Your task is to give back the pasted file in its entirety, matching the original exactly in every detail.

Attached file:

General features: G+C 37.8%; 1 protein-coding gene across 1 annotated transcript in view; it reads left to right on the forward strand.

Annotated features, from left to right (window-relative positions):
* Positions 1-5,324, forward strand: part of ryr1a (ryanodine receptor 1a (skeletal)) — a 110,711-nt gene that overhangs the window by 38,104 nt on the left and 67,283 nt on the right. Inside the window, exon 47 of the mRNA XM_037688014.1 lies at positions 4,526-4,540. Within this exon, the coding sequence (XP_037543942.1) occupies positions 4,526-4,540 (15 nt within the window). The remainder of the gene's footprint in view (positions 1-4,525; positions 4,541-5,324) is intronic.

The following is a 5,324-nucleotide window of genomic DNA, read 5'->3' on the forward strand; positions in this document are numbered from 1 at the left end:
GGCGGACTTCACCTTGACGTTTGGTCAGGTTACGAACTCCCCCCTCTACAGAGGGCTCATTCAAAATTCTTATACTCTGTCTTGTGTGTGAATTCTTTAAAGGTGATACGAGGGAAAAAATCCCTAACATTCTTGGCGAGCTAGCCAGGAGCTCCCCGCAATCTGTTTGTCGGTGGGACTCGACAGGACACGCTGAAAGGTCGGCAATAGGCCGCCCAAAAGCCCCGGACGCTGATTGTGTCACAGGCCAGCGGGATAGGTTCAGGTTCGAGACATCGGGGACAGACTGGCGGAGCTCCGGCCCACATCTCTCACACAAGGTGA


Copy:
General features: G+C 37.8%; 1 protein-coding gene across 1 annotated transcript in view; it reads left to right on the forward strand.

Annotated features, from left to right (window-relative positions):
* Positions 1-5,324, forward strand: part of ryr1a (ryanodine receptor 1a (skeletal)) — a 110,711-nt gene that overhangs the window by 38,104 nt on the left and 67,283 nt on the right. Inside the window, exon 47 of the mRNA XM_037688014.1 lies at positions 4,526-4,540. Within this exon, the coding sequence (XP_037543942.1) occupies positions 4,526-4,540 (15 nt within the window). The remainder of the gene's footprint in view (positions 1-4,525; positions 4,541-5,324) is intronic.

The following is a 5,324-nucleotide window of genomic DNA, read 5'->3' on the forward strand; positions in this document are numbered from 1 at the left end:
GGCGGACTTCACCTTGACGTTTGGTCAGGTTACGAACTCCCCCCTCTACAGAGGGCTCATTCAAAATTCTTATACTCTGTCTTGTGTGTGAATTCTTTAAAGGTGATACGAGGGAAAAAATCCCTAACATTCTTGGCGAGCTAGCCAGGAGCTCCCCGCAATCTGTTTGTCGGTGGGACTCGACAGGACACGCTGAAAGGTCGGCAATAGGCCGCCCAAAAGCCCCGGACGCTGATTGTGTCACAGGCCAGCGGGATAGGTTCAGGTTCGAGACATCGGGGACAGACTGGCGGAGCTCCGGCCCACATCTCTCACACAAGGTGA